After the United States entered the war, Hopkins continued to play a major role in developing war strategy, especially with Great Britain. He worked with Army Chief of Staff George C. Marshall to coordinate production and shipping with military strategy. He continued to untangle a myriad of problems and to resolve conflicts large and small. He also continued to perform his diplomatic work at the major war conferences at Casablanca and Tehran.
During 1944, Hopkins and Roosevelt drifted apart. Hopkins's third marriage resulted in a move out of the White House in late 1943. Then a bout of ill health kept him in the hospital until the summer of 1944. He returned to help Roosevelt reorganize the State Department and to accompany him to the Yalta Conference in February 1945, after which he reentered the hospital, remaining there until Roosevelt's death in April.
Hopkins's last public service came in May 1945, when President Harry Truman sent him to Moscow to resolve problems that had arisen over forming the United Nations. Hopkins's mission succeeded, and President Truman later awarded him the Distinguished Service Medal, the nation's highest civiliandecoration.
Hopkins retired to New York City, where he lived only a few months before dying of liver failure.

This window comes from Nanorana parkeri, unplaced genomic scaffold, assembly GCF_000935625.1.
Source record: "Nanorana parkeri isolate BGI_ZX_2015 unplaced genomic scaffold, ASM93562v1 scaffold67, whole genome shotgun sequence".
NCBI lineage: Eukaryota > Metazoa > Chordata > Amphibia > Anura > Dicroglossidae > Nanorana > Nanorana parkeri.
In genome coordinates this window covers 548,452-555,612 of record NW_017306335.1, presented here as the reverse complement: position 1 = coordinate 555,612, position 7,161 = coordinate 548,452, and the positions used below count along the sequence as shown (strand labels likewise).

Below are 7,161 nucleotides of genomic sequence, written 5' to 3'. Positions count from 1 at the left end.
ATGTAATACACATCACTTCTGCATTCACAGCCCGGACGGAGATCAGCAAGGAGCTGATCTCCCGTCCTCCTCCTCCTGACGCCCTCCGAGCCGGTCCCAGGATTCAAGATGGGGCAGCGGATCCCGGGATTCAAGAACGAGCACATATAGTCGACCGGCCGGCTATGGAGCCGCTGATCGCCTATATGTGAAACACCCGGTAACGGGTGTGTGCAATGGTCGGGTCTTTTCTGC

Harry Hopkins combined a love of public service with a selfless dedication to accomplishing a task, be it helping the unemployed or winning the war. He had a gift for understanding the essentials of a given problem, winning people's confidence, and inspiring them to work together to solve it. During the war, Churchill said he should be dubbed "Lord Root of the Matter."
Sources Hopkins's papers are in the Franklin D. Roosevelt Library, Hyde Park, N.Y., and the Lauinger Library, Georgetown University, Washington, D.C. Book-length biographies include George McJimsey, Harry Hopkins: Ally of the Poor and Defender of Democracy (1987); June Hopkins, Harry Hopkins: Sudden Hero, Brash Reformer (1999); and Robert E. Sherwood, Roosevelt and Hopkins (1948; reprint 1953).
McJimsey, George. "Hopkins, Harry Lloyd" The Biographical Dictionary of Iowa. University of Iowa Press, 2009. Web.
20 May 2013